Lawmakers are in Juneau this week for a special session on the state’s massive gas line project.
The session may be a little less contentious – and a little shorter – than expected, after the Governor pulled one item on the agenda, at the last minute.
At a news conference Friday, less than 24 hours before lawmakers gaveled in for their third special session of the year, Governor Bill Walker announced that he would not introduce his most controversial proposal – a bill to tax natural gas reserves.
Walker said he was taking the step after receiving assurances from the state’s partners in the Alaska LNG project that if any one company pulls out, it will not withhold its gas from the pipeline.
Walker released letters from BP and ConocoPhillips and said he had verbal assurances from ExxonMobil that they would negotiate some kind of withdrawal agreement by Dec. 4.
“What it gives is the assurance that we’ll have gas for our gas line,” Walker said.
The state is working with the three oil companies and the pipeline builder TransCanada on the project, which would carry natural gas down from the North Slope to the Kenai Peninsula for export.
Walker had proposed the reserves tax when the parties could not come to an agreement earlier this fall. It would have docked companies for natural gas that was left undeveloped.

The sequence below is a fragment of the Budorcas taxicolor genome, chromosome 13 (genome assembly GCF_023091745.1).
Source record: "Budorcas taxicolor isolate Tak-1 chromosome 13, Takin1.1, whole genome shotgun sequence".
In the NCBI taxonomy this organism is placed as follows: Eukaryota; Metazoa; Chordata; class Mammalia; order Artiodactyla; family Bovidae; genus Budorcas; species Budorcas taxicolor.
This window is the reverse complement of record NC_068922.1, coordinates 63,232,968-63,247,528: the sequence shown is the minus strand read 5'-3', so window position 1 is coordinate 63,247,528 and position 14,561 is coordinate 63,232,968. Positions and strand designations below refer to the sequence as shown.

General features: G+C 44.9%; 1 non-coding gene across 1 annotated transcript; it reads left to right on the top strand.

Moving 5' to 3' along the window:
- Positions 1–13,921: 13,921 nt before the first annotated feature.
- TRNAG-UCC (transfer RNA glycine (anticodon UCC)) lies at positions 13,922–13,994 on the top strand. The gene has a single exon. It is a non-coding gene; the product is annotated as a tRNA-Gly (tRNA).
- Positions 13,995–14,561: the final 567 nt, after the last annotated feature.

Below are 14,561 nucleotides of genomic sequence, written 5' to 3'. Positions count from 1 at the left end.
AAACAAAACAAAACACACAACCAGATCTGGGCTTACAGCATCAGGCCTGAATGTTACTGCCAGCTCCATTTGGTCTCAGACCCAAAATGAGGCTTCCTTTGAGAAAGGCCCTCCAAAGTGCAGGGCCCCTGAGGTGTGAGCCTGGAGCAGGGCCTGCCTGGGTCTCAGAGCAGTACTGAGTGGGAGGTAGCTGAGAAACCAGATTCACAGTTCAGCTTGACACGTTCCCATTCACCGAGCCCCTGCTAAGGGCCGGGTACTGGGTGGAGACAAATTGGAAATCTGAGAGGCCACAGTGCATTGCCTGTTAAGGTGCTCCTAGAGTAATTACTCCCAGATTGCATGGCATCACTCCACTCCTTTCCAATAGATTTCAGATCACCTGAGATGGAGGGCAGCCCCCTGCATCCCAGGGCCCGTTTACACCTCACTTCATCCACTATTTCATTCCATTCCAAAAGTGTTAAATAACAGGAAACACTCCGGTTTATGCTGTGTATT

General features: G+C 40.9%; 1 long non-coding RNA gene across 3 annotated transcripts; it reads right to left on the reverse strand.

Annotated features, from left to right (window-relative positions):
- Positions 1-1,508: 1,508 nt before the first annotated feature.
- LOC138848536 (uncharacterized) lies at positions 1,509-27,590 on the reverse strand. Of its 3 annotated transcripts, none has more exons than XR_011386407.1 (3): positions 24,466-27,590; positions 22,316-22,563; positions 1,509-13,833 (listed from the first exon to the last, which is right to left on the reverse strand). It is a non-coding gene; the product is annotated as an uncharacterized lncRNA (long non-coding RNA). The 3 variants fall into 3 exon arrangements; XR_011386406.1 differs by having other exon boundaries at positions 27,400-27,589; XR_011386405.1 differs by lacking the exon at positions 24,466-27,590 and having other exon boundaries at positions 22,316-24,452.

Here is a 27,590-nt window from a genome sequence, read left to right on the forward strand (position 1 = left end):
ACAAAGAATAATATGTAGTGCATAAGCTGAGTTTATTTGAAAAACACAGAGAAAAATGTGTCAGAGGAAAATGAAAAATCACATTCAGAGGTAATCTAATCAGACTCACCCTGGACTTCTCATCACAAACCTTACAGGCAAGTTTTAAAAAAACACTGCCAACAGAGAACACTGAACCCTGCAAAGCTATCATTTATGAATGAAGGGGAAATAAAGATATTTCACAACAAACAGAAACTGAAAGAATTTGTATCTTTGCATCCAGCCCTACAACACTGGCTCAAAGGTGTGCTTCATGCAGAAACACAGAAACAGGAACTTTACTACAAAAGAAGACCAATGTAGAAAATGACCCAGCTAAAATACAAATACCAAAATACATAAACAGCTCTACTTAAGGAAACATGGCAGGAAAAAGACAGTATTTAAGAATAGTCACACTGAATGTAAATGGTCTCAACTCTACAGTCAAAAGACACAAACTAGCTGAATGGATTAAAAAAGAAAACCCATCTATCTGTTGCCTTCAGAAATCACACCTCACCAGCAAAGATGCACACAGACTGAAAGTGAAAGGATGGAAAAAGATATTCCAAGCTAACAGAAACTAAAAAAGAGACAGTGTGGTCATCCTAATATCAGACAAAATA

The legislature’s Republican leadership expressed relief at the governor’s decision and said it allows lawmakers to focus on the big picture.
“We’re here to advance a project that gets North Slope gas to Alaskans – and the world beyond – without breaking the state’s bank,” Senator Cathy Giessel, an Anchorage Republican and chair of the Senate Resources Committee, said.
Without the reserves tax, there is one major item on the agenda: whether the state should buy out TransCanada. That company currently shares the state’s one-quarter stake in the project.
The administration is requesting $157 million to buy out TransCanada and fund the state’s work through the current planning phase.
If the Alaska LNG project ends up going forward, the buy-out would double the state’s share of the cost, to an estimated $14 to $16 billion.